By Jas Randhawa, ALTIS
“Education is not the learning of facts, but the training of the mind to think” – Albert Einstein
Einstein was a genius, both literally and figuratively. Yet, he had a remarkable ability to make the complex seem simple (but not, as he would say, simplest). Straightforward and actionable information goes a long way but it’s not sexy, and it sadly does not impress others. Perhaps this is the reason that we, as therapists, tend to over-complicate matters while arguing over the minutiae. Nonetheless, there must be a rational way we can digest ideas and concepts that perhaps move along a continuum of simple to complex, and then—more importantly—utilize these ideas to effect meaningful change.
Streams feed into larger bodies of water, and knowledge seems to follow a similar path. As our Performance Therapy intern group at ALTIS hears (probably far too often), our various foundations in knowledge ultimately set the stage for what we will discuss later as actionable intelligence; the driver for immediacy in therapy and the ultimate goal of any therapists.
With that in mind, a component of our intern’s education involves exploring three distinctive streams of knowledge: BUD/S, Procedural Knowledge, and Actionable Intelligence. These three streams are akin to the concepts of breadth of knowledge, depth of knowledge, and creative knowledge. Although this article is not intended to explore all forms of knowledge and understanding, it should provide some context as to how our current framework helps drive our manual therapy approach.
Knowledge Stream #1: Basic Undergraduate Deconstruction and Systems Learning
“Variability in most organic systems is a good thing, and at the organizational level, this variability in knowledge helps to fill in multiple gaps in understanding.”
While BUD/S is an acronym that everyone is surely familiar with, for our purpose it will represent Basic Undergraduate Deconstruction and Systems learning. This stream is by far the most variable form of knowledge that interns will walk in with—and it is also the most important as it represents breadth of knowledge.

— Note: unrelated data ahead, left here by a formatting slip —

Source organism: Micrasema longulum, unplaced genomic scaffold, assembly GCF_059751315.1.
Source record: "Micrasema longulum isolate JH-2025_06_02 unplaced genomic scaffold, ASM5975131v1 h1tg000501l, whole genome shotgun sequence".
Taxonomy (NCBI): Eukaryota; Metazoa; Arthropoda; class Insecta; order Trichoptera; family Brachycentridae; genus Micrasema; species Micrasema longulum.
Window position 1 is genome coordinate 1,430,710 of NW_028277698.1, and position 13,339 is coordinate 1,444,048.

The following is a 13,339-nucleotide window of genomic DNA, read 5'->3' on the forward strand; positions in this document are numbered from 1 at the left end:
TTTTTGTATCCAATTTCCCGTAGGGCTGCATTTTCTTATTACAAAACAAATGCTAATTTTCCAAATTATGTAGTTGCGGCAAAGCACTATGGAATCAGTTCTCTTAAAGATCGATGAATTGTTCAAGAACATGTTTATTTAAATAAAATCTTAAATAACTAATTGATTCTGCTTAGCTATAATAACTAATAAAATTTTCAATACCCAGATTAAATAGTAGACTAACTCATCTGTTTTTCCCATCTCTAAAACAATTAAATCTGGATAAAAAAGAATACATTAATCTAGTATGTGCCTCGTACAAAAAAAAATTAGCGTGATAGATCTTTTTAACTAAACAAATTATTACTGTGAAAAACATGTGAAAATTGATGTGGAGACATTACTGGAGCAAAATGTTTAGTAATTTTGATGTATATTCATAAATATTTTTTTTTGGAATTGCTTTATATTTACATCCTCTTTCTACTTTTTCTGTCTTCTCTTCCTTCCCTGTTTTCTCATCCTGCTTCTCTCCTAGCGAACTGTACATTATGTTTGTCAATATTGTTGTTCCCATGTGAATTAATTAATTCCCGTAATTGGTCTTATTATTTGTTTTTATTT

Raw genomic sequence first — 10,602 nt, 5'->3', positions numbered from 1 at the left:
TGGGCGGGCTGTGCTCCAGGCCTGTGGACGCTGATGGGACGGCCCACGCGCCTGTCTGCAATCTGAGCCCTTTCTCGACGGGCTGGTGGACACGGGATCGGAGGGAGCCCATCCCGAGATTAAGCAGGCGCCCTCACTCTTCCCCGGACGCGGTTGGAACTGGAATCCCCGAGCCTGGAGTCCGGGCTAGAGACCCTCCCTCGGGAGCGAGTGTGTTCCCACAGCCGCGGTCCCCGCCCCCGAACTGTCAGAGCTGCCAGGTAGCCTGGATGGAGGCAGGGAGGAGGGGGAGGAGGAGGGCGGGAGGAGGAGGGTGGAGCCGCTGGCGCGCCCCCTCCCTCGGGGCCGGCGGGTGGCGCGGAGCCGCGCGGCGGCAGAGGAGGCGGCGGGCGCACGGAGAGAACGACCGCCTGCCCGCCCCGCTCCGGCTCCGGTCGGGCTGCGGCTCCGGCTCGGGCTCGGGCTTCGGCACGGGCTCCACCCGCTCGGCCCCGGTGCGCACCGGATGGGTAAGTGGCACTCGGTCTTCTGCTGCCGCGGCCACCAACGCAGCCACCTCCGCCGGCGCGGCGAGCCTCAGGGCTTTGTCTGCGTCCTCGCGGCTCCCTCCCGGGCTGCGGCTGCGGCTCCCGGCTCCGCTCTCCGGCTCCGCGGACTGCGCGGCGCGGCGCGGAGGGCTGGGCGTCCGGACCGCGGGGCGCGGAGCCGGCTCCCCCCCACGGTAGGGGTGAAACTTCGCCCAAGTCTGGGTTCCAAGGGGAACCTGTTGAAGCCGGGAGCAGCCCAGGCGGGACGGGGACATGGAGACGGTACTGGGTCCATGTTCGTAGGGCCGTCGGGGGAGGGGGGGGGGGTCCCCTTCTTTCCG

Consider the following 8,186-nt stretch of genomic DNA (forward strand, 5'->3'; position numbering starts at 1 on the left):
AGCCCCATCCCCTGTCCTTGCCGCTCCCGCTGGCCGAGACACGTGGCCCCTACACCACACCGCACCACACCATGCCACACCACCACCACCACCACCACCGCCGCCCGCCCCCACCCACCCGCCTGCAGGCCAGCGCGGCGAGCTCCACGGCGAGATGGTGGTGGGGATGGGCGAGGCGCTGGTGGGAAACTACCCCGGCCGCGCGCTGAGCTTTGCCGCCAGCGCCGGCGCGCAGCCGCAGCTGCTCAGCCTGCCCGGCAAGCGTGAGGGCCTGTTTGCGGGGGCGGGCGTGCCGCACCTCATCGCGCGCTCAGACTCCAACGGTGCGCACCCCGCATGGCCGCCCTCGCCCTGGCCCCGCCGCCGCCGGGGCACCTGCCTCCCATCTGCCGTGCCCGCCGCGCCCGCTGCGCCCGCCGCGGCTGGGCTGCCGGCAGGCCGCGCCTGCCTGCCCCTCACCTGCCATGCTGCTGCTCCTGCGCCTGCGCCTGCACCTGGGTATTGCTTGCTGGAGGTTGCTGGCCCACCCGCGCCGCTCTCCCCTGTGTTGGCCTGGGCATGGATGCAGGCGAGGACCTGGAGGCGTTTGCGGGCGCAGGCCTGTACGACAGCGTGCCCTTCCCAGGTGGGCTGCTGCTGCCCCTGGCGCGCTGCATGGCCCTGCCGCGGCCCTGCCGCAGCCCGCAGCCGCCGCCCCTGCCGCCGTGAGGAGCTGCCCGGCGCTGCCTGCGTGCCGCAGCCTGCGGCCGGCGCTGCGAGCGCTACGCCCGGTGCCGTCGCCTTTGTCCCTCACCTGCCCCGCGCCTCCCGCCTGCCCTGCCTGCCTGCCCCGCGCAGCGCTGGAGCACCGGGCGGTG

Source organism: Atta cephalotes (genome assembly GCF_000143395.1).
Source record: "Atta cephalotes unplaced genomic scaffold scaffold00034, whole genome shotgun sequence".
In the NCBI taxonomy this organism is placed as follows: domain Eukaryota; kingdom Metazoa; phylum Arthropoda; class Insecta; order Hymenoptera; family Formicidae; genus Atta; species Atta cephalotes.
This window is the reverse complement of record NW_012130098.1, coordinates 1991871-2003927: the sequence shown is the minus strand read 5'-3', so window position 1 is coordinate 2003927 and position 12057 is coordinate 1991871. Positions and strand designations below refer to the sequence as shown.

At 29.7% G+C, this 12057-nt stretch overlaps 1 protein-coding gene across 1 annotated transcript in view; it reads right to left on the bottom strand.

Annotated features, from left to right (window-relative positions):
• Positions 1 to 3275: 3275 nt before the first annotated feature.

Variability in most organic systems is a good thing (think of heart rate variability or movement variability), and the same thing goes for high performance environments, as having variability in knowledge among practitioners helps to fill in multiple gaps in understanding. Returning to Einstein yet again, “You cannot solve a problem with the same mind that created it.” Hence, the reason the ability to think differently is a crucial trait in any high-performance organization.Learning how to learn is just as important as knowing what to learn. Click To Tweet
Although some of us may be in the same vocation, it is highly likely that the road leading to our particular career is unique and likely not traveled by another individual who shares a similar title. As such, we all have differences in our foundational level of knowledge. But how much of that are we able to recall and how much do we incorporate into our current thought processes?
Learning how to learn is just as important as knowing what to learn. From personal experience, there is a common thread as to why most clinicians have a difficult time recalling information they may have learned 10-plus years ago. Time obviously plays a factor in this, but of more importance here is the idea of linear learning, or learning concepts in successive steps.
An excellent example of this would be the glycolysis: a pathway we all are forced to learn and one that would inevitably appear on any Biochem exam. I’m sure we all had some mnemonic to help us recall the order of events that took place in this pathway, but did that help us learn what was going on and did it expose us to the idea that various steps could move in multiple directions? Stop for a moment and try to recall the pathway in your mind. Did you resort back to the same mnemonic you used to pass that exam the first time around?
Unfortunately, this type of learning may not be the most conducive to gaining knowledge, as it compartmentalizes ideas instead of explaining how they work in robust systems. For example, how many times have we heard an athlete say they have lactic acid building up? Our mnemonic surely won’t help us understand why that doesn’t make sense, nor will it help explain why one possible end-product may be a source of energy in a different organ system altogether.
Nonetheless, it is always worthwhile to stop and revisit what you already know you know, as it may be the catalyst that resynthesizes answers to questions you may have had in the past. Once we form these ideas, it’s difficult to always examine ourselves to ensure confirmation bias is not governing our clinical audit process. This process is similar to what we explain as Procedural Knowledge.
Knowledge Stream #2: Procedural Knowledge
“Each checklist that you develop should ideally be organic in nature and not solely the product of what you have read or have been told.”